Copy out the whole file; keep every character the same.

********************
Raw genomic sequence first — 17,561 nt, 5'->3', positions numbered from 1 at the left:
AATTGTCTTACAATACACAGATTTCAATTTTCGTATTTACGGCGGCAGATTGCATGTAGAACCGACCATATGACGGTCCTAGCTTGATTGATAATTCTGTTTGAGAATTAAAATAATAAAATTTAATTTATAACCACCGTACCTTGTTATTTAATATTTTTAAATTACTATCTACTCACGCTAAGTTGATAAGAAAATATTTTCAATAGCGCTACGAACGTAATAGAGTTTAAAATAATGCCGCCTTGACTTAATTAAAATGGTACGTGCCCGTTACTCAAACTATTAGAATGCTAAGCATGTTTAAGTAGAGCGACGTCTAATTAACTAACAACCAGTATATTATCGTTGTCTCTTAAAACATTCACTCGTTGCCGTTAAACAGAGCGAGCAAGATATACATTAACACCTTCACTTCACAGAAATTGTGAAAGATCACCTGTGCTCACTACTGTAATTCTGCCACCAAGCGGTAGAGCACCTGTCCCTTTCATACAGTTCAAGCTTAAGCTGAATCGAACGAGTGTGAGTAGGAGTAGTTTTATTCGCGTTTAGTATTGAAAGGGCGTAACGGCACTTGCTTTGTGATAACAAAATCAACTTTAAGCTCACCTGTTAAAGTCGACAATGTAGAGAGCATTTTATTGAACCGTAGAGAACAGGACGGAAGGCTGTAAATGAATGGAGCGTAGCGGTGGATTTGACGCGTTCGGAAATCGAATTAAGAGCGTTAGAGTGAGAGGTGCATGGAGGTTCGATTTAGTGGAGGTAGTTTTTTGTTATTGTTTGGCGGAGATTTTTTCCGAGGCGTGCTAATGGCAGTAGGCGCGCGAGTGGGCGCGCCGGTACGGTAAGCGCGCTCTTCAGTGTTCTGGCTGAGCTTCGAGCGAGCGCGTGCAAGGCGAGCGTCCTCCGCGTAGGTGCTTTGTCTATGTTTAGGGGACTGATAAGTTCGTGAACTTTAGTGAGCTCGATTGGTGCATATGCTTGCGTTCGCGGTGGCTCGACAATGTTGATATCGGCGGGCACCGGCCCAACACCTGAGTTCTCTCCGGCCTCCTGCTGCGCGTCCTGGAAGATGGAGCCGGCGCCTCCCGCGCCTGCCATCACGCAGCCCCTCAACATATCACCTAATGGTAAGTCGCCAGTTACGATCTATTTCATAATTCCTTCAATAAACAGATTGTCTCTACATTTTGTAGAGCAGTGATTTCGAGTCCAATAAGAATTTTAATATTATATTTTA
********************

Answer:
Raw genomic sequence first — 17,561 nt, 5'->3', positions numbered from 1 at the left:
AATTGTCTTACAATACACAGATTTCAATTTTCGTATTTACGGCGGCAGATTGCATGTAGAACCGACCATATGACGGTCCTAGCTTGATTGATAATTCTGTTTGAGAATTAAAATAATAAAATTTAATTTATAACCACCGTACCTTGTTATTTAATATTTTTAAATTACTATCTACTCACGCTAAGTTGATAAGAAAATATTTTCAATAGCGCTACGAACGTAATAGAGTTTAAAATAATGCCGCCTTGACTTAATTAAAATGGTACGTGCCCGTTACTCAAACTATTAGAATGCTAAGCATGTTTAAGTAGAGCGACGTCTAATTAACTAACAACCAGTATATTATCGTTGTCTCTTAAAACATTCACTCGTTGCCGTTAAACAGAGCGAGCAAGATATACATTAACACCTTCACTTCACAGAAATTGTGAAAGATCACCTGTGCTCACTACTGTAATTCTGCCACCAAGCGGTAGAGCACCTGTCCCTTTCATACAGTTCAAGCTTAAGCTGAATCGAACGAGTGTGAGTAGGAGTAGTTTTATTCGCGTTTAGTATTGAAAGGGCGTAACGGCACTTGCTTTGTGATAACAAAATCAACTTTAAGCTCACCTGTTAAAGTCGACAATGTAGAGAGCATTTTATTGAACCGTAGAGAACAGGACGGAAGGCTGTAAATGAATGGAGCGTAGCGGTGGATTTGACGCGTTCGGAAATCGAATTAAGAGCGTTAGAGTGAGAGGTGCATGGAGGTTCGATTTAGTGGAGGTAGTTTTTTGTTATTGTTTGGCGGAGATTTTTTCCGAGGCGTGCTAATGGCAGTAGGCGCGCGAGTGGGCGCGCCGGTACGGTAAGCGCGCTCTTCAGTGTTCTGGCTGAGCTTCGAGCGAGCGCGTGCAAGGCGAGCGTCCTCCGCGTAGGTGCTTTGTCTATGTTTAGGGGACTGATAAGTTCGTGAACTTTAGTGAGCTCGATTGGTGCATATGCTTGCGTTCGCGGTGGCTCGACAATGTTGATATCGGCGGGCACCGGCCCAACACCTGAGTTCTCTCCGGCCTCCTGCTGCGCGTCCTGGAAGATGGAGCCGGCGCCTCCCGCGCCTGCCATCACGCAGCCCCTCAACATATCACCTAATGGTAAGTCGCCAGTTACGATCTATTTCATAATTCCTTCAATAAACAGATTGTCTCTACATTTTGTAGAGCAGTGATTTCGAGTCCAATAAGAATTTTAATATTATATTTTA